How Does Being “Present” Relate to “Doing What Matters Most” or Being “In Focus”?
Be present. Do what matters most. Stay in focus.
These are three life-affirming intentions. Are they different? Do you need to think about holding all three intentions in one instant? If not, which intention should you hold? Will it conflict with another intention?
The short answers are:
Yes, they are different.
No, you don't need to hold all three separately.
You choose one intention to hold based on the context.
It will not conflict with another intention.
These are three different perspectives on the same basic life-affirming choice, a choice you can make in every moment of your waking life.
When you set an intention to be present, you direct your attention to the reality of choice. To be "present" is to be aware of your immediate surroundings, the specific values at stake for you now, and the fact that you can choose which one to go after in this moment. You see that you could go one way or another. You see that it's your values that are at stake. You see that to gain them, you need to navigate the real world. You face reality, and the omnipresent need to choose your action.
When you set an intention to do what matters most, you direct your attention to the future to what you will create by this action. You identify what matters most based on understanding the full context — the existential situation, plus the knowledge, values, and skill you draw on, and perhaps the foibles you need to work around. You face the future, and the responsibilty to shape it.
When you set an intention to stay in focus, you direct your attention to the role of your mind in guiding action. This is a bit more technical.
In Objectivism: The Philosophy of Ayn Rand, Leonard Peikoff describes "focus" as "the state of a goal-directed mind committed to attaining full awareness of reality." He goes on to explain "full awareness": "'Full awareness' does not mean omniscience. It means the awareness attainable by a man who seeks to understand some object by using to the full the evidence, the past knowledge, and the cognitive skills available to him at the time."
Your mind functions by a specific means. You have a tremendous amount of stored knowledge. You have learned logical and strategic skills for evaluating situations and identifying values at stake. You know how to make decisions. You can observe whether you mind is functioning well, or is overloaded, confused, or overwrought. You have ways of mitigating these dysfunctional states. All of these take mental work.
When you choose to focus, you are committing to the mental work needed to follow through on any choice. You are committing to gain the full awareness relevant to pursue your goal. You may need to untangle old baggage in order to achieve it. You may need to concentrate — to persevere. If your brain is tired, you may need to pause until you are functional. If you are ignorant, you may need to do research or take experimental steps to fill in the gaps. When you choose to stay in focus, you face the omnipresent need to manage your mind to make the best use of all of your past experience.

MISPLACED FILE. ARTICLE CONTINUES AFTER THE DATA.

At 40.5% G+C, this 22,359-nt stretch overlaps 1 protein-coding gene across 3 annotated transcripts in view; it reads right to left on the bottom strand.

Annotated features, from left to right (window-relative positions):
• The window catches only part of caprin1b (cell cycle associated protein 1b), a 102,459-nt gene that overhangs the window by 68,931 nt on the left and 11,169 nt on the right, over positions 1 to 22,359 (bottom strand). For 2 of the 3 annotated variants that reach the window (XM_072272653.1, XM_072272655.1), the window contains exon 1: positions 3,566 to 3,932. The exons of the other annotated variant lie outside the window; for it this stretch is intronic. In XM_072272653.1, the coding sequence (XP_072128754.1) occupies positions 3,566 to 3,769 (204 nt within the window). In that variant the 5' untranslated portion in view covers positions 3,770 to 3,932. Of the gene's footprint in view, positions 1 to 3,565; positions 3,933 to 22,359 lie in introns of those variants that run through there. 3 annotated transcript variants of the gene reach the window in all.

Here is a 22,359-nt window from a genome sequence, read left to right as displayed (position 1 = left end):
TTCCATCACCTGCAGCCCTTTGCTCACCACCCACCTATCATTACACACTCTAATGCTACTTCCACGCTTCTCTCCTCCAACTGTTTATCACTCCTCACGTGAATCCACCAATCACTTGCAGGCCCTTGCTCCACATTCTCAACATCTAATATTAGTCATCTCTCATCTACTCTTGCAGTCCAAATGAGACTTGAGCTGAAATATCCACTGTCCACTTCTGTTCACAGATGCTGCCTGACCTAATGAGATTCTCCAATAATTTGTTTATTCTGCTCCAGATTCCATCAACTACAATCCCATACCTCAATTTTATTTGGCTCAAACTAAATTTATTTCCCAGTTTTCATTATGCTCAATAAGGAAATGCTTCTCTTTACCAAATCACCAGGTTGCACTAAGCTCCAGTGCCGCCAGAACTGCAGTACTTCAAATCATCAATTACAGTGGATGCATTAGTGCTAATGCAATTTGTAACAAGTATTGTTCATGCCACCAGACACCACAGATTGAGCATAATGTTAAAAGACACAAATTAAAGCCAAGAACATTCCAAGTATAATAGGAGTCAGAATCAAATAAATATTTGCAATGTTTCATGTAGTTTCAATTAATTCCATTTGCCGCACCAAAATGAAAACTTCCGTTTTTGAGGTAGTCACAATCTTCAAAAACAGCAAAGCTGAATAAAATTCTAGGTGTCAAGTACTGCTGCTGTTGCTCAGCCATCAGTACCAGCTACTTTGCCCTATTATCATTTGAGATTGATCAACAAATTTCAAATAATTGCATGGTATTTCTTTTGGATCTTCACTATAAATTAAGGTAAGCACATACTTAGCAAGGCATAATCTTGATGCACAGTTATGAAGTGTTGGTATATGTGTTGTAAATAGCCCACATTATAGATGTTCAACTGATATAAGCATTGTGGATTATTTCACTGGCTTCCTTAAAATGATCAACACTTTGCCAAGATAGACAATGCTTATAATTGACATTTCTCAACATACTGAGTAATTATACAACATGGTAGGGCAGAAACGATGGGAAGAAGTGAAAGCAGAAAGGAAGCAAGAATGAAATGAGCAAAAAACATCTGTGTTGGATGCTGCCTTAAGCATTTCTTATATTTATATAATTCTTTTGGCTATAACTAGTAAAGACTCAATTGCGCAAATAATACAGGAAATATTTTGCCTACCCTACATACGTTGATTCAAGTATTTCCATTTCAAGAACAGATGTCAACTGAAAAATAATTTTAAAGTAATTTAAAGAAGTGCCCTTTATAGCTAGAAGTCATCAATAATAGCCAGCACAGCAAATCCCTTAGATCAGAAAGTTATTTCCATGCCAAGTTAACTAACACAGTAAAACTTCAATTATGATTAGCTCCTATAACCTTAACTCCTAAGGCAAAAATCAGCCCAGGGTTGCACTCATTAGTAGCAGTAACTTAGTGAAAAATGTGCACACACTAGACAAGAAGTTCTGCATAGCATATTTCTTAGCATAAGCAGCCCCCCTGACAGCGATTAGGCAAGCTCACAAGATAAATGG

We could take any concrete choice point and analyze it from all three perspectives.
For example, as I write this article, I am getting sleepy. The question has occurred to me more than once: should I stop and finish this later?
Qua being present, I fully embrace that I have a choice. I don't "have to" finish the article tonight, though I'd like to. Completing it would get me back on my writing schedule, and make life easier for my assistants, and ensure I can work on my top project tomorrow. Alternately, I could shift my schedule to make time to finish in the next day or so. That would conserve energy tonight, give me time to percolate on the ideas, and slow down the pace of the week. I could do that. I choose to finish.
Qua doing what matters most, I fully embrace that how I deal with this issue will affect my future. Thus, I am consciously choosing based on values, not threats, because this is the way to ensure long-term success. I am looking at the tiredness as a welcome alert that I need to bring work to completion, rather than as an obstacle to overcome. I am taking the time to analyze all apparent negatives to determine the values at stake, so that I can compare apples with apples and make an effective decision.
Qua staying in focus, I fully embrace the need to manage my mind. As I get tired, I need to slow down, and keep working within my limits. As I see the question of whether to stop coming up, I'm taking the time to activate relevant knowledge of the pros and cons to factor into the decision. As I see my remaining energy shrink, I am simplifying my goal so that I can finish with the time and energy available to me right now.
I'm doing all of these things at the same time. But each of these instructions helps me in a different way. Choosing to be present helps ensure I don't act against my own interests. Choosing to do what matters most motivates me to take the steps now, especially the uncomfortable ones. Choosing to focus reminds me to hold the full context. What is everything that I can and should bring into this decision?
Which instruction should you use when you want to empower yourself? The one that orients you. The one that seems most helpful at this moment. The one that you are clear on how to do. Ultimately, if you fully and consistently choose to be present, or to do what matters most, or to stay in focus, you will in fact do all three.